Waking, to make-believing,

At the alchemy of dawn.

Fallen leaves are love letters to Spring,

This is our luxury.

Steady now, with the brights on,

Don’t know how to respond,

Unabridged from a wild place,

To squared-off blocks and fast pace…

In the early hearts of when we begin,

Pushed to the rush and the dust and the din!

Today , I don’t know where we are.

These one-act plays, I can’t bare to watch.

Straight traffic lines and florescent lights,

I’ll never get used to it again.

In the tender hearts of where we begin,

Pushed to the rush and the dust and the din!

I’ll never get used to it again.



Dispersed Camping Tree Stories

This upcoming photographic series is dedicated to the trees I have seen on my recent adventures in the dispersed camping areas of Oregon. Most of this series will be shot on film, but I thought I would include a few digital photos to give folks an idea of the project.

Packing up our belongings, storing some but taking much of what we own with us, my husband and I decided to leave Portland and explore many of the back roads and remote areas along several key rivers. We travel and camp along these by-ways, trying to re-discover ourselves, searching for ideas and examples of “Home” in the forests and habitats which many other species dwell. I will be documenting the condition of the trees where we camp each night.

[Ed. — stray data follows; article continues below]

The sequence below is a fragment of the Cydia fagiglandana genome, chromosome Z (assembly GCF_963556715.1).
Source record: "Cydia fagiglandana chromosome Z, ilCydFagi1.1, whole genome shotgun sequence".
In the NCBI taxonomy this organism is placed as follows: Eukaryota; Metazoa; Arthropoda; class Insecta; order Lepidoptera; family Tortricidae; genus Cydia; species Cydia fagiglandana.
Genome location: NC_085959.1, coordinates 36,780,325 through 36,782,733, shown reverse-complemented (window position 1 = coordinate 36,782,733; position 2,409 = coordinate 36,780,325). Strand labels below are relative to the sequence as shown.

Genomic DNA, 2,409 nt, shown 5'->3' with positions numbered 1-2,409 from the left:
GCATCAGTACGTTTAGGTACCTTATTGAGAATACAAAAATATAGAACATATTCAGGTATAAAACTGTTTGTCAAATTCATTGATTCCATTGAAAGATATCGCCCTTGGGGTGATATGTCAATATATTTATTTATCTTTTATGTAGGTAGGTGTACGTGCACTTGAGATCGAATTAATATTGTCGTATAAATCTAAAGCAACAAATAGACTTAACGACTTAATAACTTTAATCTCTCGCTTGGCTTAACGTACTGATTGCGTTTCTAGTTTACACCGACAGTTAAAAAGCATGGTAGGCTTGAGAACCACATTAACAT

I was first intrigued by modern human artifacts when I embarked on a solo coastal backpacking trip a few years back. My curiosity grew to concern, however, after finding so much trash and seeing so many trees damaged in many back-country camping areas. My worry is for the health of the trees and our species alike. What does it say about us humans that when we venture to a peaceful setting, we shoot, stab, cut, chop, stake, carve, tie and strip the very forest area we go to enjoy? Is it our supposed separation from these environments or ourselves that makes it easy to do this? Is it frustration with our plastic over-working economic gain-based world? Is it just as easy to pound a stake into a tree as it is to dump paint or old tires into our water sources? Do our constant heinous logging techniques make these actions pale in comparison, or just illuminate an overarching colonial attitude of conquer and control? I don’t believe we can categorize this behavior only as pure thoughtlessness or drunken irresponsibility. In the coming months, I hope to find out through investigation and tree stories, just what these cruel messages can teach us. At the very least, bring some of the behavior to light, in a sort of ‘ground-truthing’ photo experiment. More to come…

December 2015 Art Show: PDX


‘An Exploration of the Fifth Season…’   by Spencer Fisher  …Photographs and Wall Sculptures